Want to have a photograph with Santa?
You could get one for free if you spend too much time in Byron Bay’s Railway Park this Christmas – or one of 27 other sites around the town, as Byron Shire Council gets set to install controversial CCTV cameras.
Opponents of the cameras have included privacy advocates but the chief concern of council had been the costs for installing and maintaining the service.
Now Council has received federal funding for the cameras, as part of its strategy to reduce drunken and antisocial behaviour in the Bay after hours.
The cameras are being installed in locations from Apex Park at the beachfront, down Jonson Street to Railway Park and the transport hub (ending at Marvell Street).
Installation will start this week and council advises there may be ‘minor disruptions to pedestrians and car parking as installers move along the street installing cabling.’
Disruptions of one or two days may be expected in some locations, and safety barriers and signage will be in place.
Council’s director of corporate management and community services, Mark Arnold said the Australian government funding for the cameras and lighting was provided ‘to help improve public safety in identified hot spots and address anti-social and unlawful behaviour.’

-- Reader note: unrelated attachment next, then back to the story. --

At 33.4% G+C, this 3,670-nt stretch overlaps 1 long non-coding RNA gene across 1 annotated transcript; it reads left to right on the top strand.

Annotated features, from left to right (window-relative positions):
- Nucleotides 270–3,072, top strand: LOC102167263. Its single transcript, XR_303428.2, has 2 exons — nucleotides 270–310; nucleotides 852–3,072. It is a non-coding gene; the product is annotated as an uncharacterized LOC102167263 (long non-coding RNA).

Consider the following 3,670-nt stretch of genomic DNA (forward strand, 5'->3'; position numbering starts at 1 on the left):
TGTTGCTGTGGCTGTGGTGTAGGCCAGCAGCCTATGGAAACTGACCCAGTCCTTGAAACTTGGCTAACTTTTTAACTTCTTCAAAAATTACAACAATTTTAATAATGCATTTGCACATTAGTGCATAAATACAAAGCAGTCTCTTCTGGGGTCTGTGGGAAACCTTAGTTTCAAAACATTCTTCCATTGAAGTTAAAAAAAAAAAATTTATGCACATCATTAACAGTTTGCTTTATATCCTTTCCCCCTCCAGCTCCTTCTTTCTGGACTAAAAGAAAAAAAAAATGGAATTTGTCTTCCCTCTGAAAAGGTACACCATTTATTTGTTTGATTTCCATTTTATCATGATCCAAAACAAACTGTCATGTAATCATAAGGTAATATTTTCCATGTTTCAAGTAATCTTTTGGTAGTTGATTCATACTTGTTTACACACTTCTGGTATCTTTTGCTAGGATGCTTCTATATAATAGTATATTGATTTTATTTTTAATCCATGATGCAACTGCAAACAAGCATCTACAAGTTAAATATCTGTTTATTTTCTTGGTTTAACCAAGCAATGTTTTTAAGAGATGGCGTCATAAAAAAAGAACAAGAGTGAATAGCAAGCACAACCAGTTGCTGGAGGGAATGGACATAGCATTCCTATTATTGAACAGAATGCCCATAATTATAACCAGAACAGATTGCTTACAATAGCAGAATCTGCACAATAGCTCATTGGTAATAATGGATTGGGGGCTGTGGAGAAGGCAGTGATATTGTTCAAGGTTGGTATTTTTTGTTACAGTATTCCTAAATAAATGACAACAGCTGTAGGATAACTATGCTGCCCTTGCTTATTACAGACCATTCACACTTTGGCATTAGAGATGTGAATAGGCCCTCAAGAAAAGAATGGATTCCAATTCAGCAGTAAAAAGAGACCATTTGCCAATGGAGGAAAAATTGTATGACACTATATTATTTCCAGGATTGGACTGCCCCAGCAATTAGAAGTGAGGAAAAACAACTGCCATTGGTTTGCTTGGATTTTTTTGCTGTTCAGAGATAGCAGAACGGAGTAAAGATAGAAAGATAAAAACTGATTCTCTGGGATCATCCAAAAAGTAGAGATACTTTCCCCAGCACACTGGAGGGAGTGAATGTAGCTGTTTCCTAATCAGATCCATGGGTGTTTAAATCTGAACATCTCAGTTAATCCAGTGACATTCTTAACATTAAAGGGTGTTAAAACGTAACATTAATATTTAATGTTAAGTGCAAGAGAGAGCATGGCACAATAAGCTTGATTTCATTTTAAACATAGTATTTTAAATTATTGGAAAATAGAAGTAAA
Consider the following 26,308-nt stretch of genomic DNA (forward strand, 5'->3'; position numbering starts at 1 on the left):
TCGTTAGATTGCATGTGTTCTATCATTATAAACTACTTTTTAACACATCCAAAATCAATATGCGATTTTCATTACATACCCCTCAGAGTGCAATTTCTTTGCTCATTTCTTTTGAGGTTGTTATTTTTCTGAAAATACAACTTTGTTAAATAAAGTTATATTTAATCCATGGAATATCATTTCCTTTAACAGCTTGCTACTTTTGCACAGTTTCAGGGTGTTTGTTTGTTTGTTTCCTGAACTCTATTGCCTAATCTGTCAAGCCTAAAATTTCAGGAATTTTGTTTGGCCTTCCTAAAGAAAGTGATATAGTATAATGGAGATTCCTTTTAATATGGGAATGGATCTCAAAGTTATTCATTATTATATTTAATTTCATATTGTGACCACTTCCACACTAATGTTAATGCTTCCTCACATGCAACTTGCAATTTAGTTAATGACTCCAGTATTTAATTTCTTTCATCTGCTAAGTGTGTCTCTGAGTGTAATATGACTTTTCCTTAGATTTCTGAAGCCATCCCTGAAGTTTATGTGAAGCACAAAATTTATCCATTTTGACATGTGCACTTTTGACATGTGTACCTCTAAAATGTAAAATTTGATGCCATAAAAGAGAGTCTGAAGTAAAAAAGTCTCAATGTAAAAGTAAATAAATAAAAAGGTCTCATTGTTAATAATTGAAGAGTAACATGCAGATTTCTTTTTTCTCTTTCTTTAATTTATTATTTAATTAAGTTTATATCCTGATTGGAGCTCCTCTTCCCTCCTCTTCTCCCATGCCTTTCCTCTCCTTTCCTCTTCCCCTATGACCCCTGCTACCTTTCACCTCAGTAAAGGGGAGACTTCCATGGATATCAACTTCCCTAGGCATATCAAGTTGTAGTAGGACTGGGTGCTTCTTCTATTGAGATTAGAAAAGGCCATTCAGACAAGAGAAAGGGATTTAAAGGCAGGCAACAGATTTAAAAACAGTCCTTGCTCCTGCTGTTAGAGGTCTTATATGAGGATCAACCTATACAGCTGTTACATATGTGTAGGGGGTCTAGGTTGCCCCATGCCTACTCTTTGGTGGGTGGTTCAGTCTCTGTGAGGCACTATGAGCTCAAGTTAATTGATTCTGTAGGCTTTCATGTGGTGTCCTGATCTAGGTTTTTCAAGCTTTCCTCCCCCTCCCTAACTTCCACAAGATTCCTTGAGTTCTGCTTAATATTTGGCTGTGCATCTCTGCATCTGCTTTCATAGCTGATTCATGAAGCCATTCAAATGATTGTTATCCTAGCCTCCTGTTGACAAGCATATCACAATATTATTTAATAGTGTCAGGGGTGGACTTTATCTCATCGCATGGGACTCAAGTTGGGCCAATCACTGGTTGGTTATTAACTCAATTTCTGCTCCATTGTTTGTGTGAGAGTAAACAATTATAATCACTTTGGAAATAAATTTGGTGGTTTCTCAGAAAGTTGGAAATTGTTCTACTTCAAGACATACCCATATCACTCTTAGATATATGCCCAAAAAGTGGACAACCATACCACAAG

‘The program builds on recent lighting upgrades in Apex and Railway Parks, around the Byron Bay Taxi rank and includes additional lighting on the corner of Bay and Jonson Streets,’ he said.
Mr Arnold added the camera locations have been based on crime statistics provided by NSW Police and the results of the 2008 and 2013 Community Safety Audits of the Byron Bay town centre.
He said no personal information collected by the CCTV cameras will be disclosed to third parties, ‘unless allowed under the Privacy and Personal Information Protection Act 1998′.
A yearly audit of the system will be undertaken and a CCTV Code of Practice is available on council’s website.